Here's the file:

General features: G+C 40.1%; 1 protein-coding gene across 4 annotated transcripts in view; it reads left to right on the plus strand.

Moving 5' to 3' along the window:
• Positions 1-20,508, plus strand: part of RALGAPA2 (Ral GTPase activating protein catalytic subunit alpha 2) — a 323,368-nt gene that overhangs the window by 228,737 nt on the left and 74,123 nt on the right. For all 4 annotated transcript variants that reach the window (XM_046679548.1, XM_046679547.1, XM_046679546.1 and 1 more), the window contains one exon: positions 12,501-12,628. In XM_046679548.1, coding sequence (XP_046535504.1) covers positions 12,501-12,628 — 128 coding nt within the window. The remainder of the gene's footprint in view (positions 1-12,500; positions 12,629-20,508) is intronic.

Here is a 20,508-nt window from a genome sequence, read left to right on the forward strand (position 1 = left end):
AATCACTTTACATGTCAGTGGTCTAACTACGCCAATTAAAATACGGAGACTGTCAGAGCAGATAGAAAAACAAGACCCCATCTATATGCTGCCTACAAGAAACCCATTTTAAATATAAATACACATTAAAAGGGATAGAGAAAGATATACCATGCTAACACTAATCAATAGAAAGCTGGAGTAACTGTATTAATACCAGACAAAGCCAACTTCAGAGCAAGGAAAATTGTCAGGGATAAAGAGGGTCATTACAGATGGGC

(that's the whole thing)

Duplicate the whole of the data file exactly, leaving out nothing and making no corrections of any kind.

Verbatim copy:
General features: G+C 40.1%; 1 protein-coding gene across 4 annotated transcripts in view; it reads left to right on the plus strand.

Moving 5' to 3' along the window:
• Positions 1-20,508, plus strand: part of RALGAPA2 (Ral GTPase activating protein catalytic subunit alpha 2) — a 323,368-nt gene that overhangs the window by 228,737 nt on the left and 74,123 nt on the right. For all 4 annotated transcript variants that reach the window (XM_046679548.1, XM_046679547.1, XM_046679546.1 and 1 more), the window contains one exon: positions 12,501-12,628. In XM_046679548.1, coding sequence (XP_046535504.1) covers positions 12,501-12,628 — 128 coding nt within the window. The remainder of the gene's footprint in view (positions 1-12,500; positions 12,629-20,508) is intronic.

Here is a 20,508-nt window from a genome sequence, read left to right on the forward strand (position 1 = left end):
AATCACTTTACATGTCAGTGGTCTAACTACGCCAATTAAAATACGGAGACTGTCAGAGCAGATAGAAAAACAAGACCCCATCTATATGCTGCCTACAAGAAACCCATTTTAAATATAAATACACATTAAAAGGGATAGAGAAAGATATACCATGCTAACACTAATCAATAGAAAGCTGGAGTAACTGTATTAATACCAGACAAAGCCAACTTCAGAGCAAGGAAAATTGTCAGGGATAAAGAGGGTCATTACAGATGGGC